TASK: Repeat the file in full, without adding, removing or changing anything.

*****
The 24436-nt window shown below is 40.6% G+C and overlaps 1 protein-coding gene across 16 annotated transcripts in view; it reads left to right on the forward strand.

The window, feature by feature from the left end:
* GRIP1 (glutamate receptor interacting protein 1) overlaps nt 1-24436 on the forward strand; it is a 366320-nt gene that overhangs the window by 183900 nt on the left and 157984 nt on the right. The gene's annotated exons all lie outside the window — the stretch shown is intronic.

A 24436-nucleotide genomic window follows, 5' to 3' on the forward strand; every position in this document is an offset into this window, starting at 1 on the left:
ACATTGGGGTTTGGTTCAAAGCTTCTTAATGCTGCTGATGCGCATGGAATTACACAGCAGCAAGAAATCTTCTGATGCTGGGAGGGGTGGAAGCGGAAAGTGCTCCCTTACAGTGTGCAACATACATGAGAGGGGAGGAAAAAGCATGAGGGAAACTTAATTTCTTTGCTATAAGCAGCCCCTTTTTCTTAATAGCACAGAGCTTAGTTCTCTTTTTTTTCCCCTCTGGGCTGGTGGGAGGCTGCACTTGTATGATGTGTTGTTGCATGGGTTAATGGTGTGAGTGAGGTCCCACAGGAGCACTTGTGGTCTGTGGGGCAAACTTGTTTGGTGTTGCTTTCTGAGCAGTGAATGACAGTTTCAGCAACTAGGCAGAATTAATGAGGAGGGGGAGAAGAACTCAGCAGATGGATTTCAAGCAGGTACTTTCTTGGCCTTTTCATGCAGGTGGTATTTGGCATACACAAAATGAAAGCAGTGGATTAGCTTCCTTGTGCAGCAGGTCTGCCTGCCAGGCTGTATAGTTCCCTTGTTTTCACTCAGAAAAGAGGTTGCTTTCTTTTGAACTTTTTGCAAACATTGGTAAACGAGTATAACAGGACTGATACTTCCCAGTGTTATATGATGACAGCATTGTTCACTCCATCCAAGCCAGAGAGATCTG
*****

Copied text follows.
The 24436-nt window shown below is 40.6% G+C and overlaps 1 protein-coding gene across 16 annotated transcripts in view; it reads left to right on the forward strand.

The window, feature by feature from the left end:
* GRIP1 (glutamate receptor interacting protein 1) overlaps nt 1-24436 on the forward strand; it is a 366320-nt gene that overhangs the window by 183900 nt on the left and 157984 nt on the right. The gene's annotated exons all lie outside the window — the stretch shown is intronic.

A 24436-nucleotide genomic window follows, 5' to 3' on the forward strand; every position in this document is an offset into this window, starting at 1 on the left:
ACATTGGGGTTTGGTTCAAAGCTTCTTAATGCTGCTGATGCGCATGGAATTACACAGCAGCAAGAAATCTTCTGATGCTGGGAGGGGTGGAAGCGGAAAGTGCTCCCTTACAGTGTGCAACATACATGAGAGGGGAGGAAAAAGCATGAGGGAAACTTAATTTCTTTGCTATAAGCAGCCCCTTTTTCTTAATAGCACAGAGCTTAGTTCTCTTTTTTTTCCCCTCTGGGCTGGTGGGAGGCTGCACTTGTATGATGTGTTGTTGCATGGGTTAATGGTGTGAGTGAGGTCCCACAGGAGCACTTGTGGTCTGTGGGGCAAACTTGTTTGGTGTTGCTTTCTGAGCAGTGAATGACAGTTTCAGCAACTAGGCAGAATTAATGAGGAGGGGGAGAAGAACTCAGCAGATGGATTTCAAGCAGGTACTTTCTTGGCCTTTTCATGCAGGTGGTATTTGGCATACACAAAATGAAAGCAGTGGATTAGCTTCCTTGTGCAGCAGGTCTGCCTGCCAGGCTGTATAGTTCCCTTGTTTTCACTCAGAAAAGAGGTTGCTTTCTTTTGAACTTTTTGCAAACATTGGTAAACGAGTATAACAGGACTGATACTTCCCAGTGTTATATGATGACAGCATTGTTCACTCCATCCAAGCCAGAGAGATCTG